33 “Again you have heard that it was said to those of old, ‘You shall not swear falsely, but shall perform your oaths to the Lord.’ 34 But I say to you, do not swear at all: neither by heaven, for it is God’s throne; 35 nor by the earth, for it is His footstool; nor by Jerusalem, for it is the city of the great King. 36 Nor shall you swear by your head, because you cannot make one hair white or black. 37 But let your ‘Yes’ be ‘Yes,’ and your ‘No,’ ‘No.’ For whatever is more than these is from the evil one.” (Matthew 5:33–37, NKJV)
Jesus teaches one’s honesty should be so ironclad that his word is sufficient to settle any matter. “But let your ‘Yes’ be ‘Yes,’ and your ‘No,’ ‘No.’ For whatever is more than these is from the evil one” (Matt. 5:37). Swearing an oath becomes superfluous to the one whose constant code is the integrity of truth (Matt. 5:33-36). When someone must try to convince you they are telling you “the honest truth,” something is “rotten in Denmark.” “Therefore, putting away lying, ‘Let each one of you speak truth with his neighbor” (Eph. 4:25). A good dose of honesty improves every relationship in your life. Be trustworthy and remember; others know your honesty by your words and the life you live.
13 A talebearer reveals secrets, but he who is of a faithful spirit conceals a matter. 14 Where there is no counsel, the people fall; But in the multitude of counselors there is safety. (Proverbs 11:13–14, NKJV)
The word of God makes a clear distinction between spreading rumors about others (gossip) and seeking counsel from faithful souls who respectfully and scripturally advise (without sinfully violating confidences). Gossip and tale bearing are the sins of meddlers who spread information that is not theirs to spread (2 Thess. 3:11-12; 1 Pet. 4:15). Tale bearing exposes impure motives from a heart that is often bitter, resentful, vindictive, and even hateful. On the other hand, there is certainly value in wise counsel, and we are taught to seek it out and follow it (Prov. 1:5; 9:9; 12:15; 15:22; 19:20; 20:18; 24:6; 27:9). Asking advice from another personal is not automatically gossip or spreading rumors. Seeking out wise counsel on how to handle a matter in a godly way may indeed necessitate sharing certain information about the parties involved. Requesting such assistance must come from a heart set on doing God’s will without being clouded and driven by sinful motives. Seek out counselors who are trustworthy (“a faithful spirit”), who give sound counsel, and who do not make matters worse by revealing things (tale bearing) that ought to be concealed (Prov. 17:9).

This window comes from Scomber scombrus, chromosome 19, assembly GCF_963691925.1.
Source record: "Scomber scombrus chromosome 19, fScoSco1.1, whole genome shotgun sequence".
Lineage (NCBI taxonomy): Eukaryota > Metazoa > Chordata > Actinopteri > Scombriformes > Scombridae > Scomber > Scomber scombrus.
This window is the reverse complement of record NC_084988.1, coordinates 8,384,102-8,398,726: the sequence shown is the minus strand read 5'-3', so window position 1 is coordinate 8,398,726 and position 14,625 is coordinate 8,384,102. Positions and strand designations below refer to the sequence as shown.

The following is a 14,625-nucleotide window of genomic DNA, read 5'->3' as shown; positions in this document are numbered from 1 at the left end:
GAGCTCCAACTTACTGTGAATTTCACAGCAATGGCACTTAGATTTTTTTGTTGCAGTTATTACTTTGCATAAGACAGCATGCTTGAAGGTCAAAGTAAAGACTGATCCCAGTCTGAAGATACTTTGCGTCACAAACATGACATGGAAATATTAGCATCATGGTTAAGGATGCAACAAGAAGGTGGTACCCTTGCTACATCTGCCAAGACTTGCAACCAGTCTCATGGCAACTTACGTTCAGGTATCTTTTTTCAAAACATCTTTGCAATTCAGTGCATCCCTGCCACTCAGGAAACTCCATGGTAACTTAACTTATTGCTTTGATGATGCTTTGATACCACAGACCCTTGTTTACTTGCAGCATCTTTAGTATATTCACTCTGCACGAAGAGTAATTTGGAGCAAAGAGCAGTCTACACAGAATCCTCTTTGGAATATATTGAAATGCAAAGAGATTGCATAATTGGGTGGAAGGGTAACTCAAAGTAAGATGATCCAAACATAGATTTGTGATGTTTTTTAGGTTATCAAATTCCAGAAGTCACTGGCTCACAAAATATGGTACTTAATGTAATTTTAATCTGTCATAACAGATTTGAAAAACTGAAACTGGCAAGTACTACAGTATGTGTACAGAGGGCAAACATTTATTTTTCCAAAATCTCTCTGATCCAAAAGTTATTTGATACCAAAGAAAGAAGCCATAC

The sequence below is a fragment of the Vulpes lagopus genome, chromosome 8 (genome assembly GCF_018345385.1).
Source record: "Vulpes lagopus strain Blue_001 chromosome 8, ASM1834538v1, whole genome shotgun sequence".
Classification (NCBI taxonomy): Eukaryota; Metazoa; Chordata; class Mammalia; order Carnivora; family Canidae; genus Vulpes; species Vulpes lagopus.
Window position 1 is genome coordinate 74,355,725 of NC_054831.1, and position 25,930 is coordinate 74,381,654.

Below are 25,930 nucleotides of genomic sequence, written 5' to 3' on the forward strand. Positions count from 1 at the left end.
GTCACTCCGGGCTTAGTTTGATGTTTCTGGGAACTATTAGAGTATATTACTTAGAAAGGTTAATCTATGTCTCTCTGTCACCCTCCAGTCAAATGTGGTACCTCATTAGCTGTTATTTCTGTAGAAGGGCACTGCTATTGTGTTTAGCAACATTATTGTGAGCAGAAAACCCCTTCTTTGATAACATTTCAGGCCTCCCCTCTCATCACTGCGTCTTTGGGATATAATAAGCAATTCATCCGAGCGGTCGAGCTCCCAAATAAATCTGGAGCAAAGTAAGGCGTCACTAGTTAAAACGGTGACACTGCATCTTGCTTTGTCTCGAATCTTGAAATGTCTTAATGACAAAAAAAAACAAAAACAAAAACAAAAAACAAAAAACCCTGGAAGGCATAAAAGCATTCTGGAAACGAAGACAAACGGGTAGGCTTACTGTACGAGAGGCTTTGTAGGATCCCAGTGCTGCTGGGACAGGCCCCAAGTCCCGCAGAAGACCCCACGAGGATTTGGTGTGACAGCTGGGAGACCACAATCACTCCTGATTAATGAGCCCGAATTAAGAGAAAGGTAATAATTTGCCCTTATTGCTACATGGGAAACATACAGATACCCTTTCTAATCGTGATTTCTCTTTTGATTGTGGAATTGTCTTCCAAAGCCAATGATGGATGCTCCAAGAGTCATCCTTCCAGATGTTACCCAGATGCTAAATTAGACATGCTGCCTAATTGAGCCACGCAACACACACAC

A talebearer reveals secrets, but he who is of a faithful spirit conceals a matter. (Proverbs 11:13, NKJV)
This proverb does not endorse covering up sin. We are counseled by divine wisdom not to be a rumormonger, slanderously traveling about spreading tales about others. “But, it’s the truth!,” some rationalize as they betray trust and advertise a person’s private struggles. Perhaps it is true. If so, have you gone to that person with meekness to help them in their time of need (Galatians 6:1)? Talebearers do not “bear one another’s burdens,” they bring havoc and heartache by casting a person’s burdens to the wind (Galatians 6:2). Woe to the one who tries to promote themselves by spreading harmful messages that embarrass and hurt others. We must be of “a faithful spirit” (trustworthy disposition) when handling information about others. Don’t be a talebearer. Know when to keep a matter private. Doing so is a mark of wisdom.
“But as God is faithful, our word to you was not Yes and No.” (2 Corinthians 1:18, NKJV)
The fruit of the Spirit contains the attribute of faithfulness (Galatians 5:22). There is a wide range of applications of this trait in the Scriptures, from being faithful to God, to being reliable and trustworthy in one’s character and treatment of others (Galatians 2:20; Titus 2:10). At the heart of faithfulness is one’s reliability, trustworthiness and dependability. God is faithful (1 Corinthians 10:13). We can always depend of Him and His word. The person who is faithful to God relies on Him, trusting His word and following His directives. We are to always be faithful toward others. Paul was thankful for Philemon because he was hearing of his “love and faith which you have toward the Lord Jesus and toward all the saints” (Philemon 5). Spiritual maturity not only means we are reliable in following the will of God, but by doing so, we are also trustworthy in our dealings with others. Just as the Corinthians could trust Paul’s word in today’s passage, our words must be faithful, reliable, trustworthy. The integrity of faith defines the person who is led by the Spirit (Galatians 5:16-18).